Lawrence Benito: Advocate for immigrants' rights
Coming to Loyola
I had just returned to the US from the Peace Corps in Ghana and wanted to do more international development work. Most people working overseas in development have master’s degrees. I was working with adults with developmental disabilities, and my supervisor there was connected with Loyola and encouraged me to apply in social work.
Everything they tell you about the Peace Corps is true. It was the hardest job you’ll ever love. It was the best decision I ever made and a humbling experience looking at America through the eyes of others.
Finding a Path
I was interested in policy advocacy. One of my internships at Loyola through the Center for Urban Research and Learning was with the Fund for Immigrants and Refugees with people in the field doing community organizing. Through that experience, I decided that’s what I wanted to do.
From the Heart
I’ve spent the last 13 years at the Illinois Coalition for Immigrant and Refugee Rights (ICIRR). My experience growing up as a child of immigrants from the Philippines, seeing my parents’ experiences, and helping them find their voice shaped my life as an organizer. I wanted to educate people about public life and how laws are made and how people can organize themselves.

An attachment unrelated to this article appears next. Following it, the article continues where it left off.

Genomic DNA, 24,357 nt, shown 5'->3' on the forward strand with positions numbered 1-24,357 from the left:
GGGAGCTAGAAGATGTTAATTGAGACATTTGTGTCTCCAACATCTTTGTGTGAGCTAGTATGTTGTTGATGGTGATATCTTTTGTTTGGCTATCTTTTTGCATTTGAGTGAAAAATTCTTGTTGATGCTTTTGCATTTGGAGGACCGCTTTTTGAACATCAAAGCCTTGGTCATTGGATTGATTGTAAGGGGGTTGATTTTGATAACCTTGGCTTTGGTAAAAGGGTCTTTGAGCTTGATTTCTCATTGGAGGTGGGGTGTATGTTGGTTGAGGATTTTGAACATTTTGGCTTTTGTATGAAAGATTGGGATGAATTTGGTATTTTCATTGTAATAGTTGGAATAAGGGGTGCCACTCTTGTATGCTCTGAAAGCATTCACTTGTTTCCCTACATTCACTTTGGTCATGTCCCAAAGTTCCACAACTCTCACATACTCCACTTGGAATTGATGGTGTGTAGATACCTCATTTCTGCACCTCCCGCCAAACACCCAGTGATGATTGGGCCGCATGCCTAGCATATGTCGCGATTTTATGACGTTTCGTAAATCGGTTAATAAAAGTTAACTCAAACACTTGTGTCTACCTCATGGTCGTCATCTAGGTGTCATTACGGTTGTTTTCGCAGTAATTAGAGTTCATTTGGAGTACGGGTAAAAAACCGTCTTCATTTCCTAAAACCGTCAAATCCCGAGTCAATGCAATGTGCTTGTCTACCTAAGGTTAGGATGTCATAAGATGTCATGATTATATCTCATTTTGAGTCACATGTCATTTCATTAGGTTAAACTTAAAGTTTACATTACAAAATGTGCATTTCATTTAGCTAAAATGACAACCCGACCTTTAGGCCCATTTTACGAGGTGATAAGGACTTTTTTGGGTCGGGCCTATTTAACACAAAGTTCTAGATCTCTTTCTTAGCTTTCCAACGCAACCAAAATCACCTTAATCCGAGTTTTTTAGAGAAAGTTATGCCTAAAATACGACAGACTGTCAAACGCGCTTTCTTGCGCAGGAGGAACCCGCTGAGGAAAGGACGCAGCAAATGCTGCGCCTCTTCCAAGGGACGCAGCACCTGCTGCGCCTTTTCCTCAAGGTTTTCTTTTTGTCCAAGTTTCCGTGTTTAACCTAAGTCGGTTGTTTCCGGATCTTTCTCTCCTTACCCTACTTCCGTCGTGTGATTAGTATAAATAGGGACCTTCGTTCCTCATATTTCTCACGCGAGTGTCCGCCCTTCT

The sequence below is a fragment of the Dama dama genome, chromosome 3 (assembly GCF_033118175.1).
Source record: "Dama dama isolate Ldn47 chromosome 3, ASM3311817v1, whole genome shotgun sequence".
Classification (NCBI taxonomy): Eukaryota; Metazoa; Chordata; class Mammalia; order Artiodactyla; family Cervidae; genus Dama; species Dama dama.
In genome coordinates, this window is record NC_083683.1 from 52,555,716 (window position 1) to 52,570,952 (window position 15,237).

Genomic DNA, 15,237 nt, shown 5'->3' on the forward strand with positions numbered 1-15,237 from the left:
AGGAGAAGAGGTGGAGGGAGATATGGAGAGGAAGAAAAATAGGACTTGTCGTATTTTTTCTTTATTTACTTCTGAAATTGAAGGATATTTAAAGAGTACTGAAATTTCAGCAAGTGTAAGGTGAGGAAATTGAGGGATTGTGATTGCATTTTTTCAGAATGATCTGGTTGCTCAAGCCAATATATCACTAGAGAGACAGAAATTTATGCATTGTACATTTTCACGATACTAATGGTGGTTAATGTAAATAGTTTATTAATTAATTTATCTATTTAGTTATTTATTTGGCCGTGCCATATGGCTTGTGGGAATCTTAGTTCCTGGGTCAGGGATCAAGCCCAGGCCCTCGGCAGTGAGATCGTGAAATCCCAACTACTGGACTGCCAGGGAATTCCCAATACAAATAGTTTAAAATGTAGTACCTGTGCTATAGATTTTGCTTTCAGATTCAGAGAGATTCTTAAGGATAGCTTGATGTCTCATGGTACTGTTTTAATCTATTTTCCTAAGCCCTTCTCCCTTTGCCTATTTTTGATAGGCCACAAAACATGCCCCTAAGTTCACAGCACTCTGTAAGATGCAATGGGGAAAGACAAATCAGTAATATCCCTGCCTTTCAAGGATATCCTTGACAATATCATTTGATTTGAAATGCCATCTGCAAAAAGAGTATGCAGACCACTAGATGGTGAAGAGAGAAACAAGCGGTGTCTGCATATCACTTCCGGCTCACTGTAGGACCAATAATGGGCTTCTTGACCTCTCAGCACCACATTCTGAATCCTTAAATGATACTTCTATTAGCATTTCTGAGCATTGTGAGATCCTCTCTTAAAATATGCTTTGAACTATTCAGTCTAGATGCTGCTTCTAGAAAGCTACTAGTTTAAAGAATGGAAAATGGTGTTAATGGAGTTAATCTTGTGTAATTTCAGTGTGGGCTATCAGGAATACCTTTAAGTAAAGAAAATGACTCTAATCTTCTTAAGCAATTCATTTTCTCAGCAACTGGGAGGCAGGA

ICIRR is a statewide coalition of organizations that advocates on behalf of and with immigrants and refugees to impact immigration laws. We work to pass legislation that helps immigrants fully participate in public laws.
We’ve seen participant growth since the 2006 “megamarches” (a Chicago demonstration for immigration reform that catalyzed similar protests around the nation) in voter registration and turnout. Two years ago, we saw the passage of immigration-enforced legislation reform. We’ve had many victories at the state level.
A Lived Faith
I went to Catholic schools my whole life. It wasn’t until I started organizing that I realized the impact of my Catholic faith on social justice and my values. Nothing made me prouder to be Catholic than during the 2006 “megamarch.” I learned a lot about Catholicism through organizing.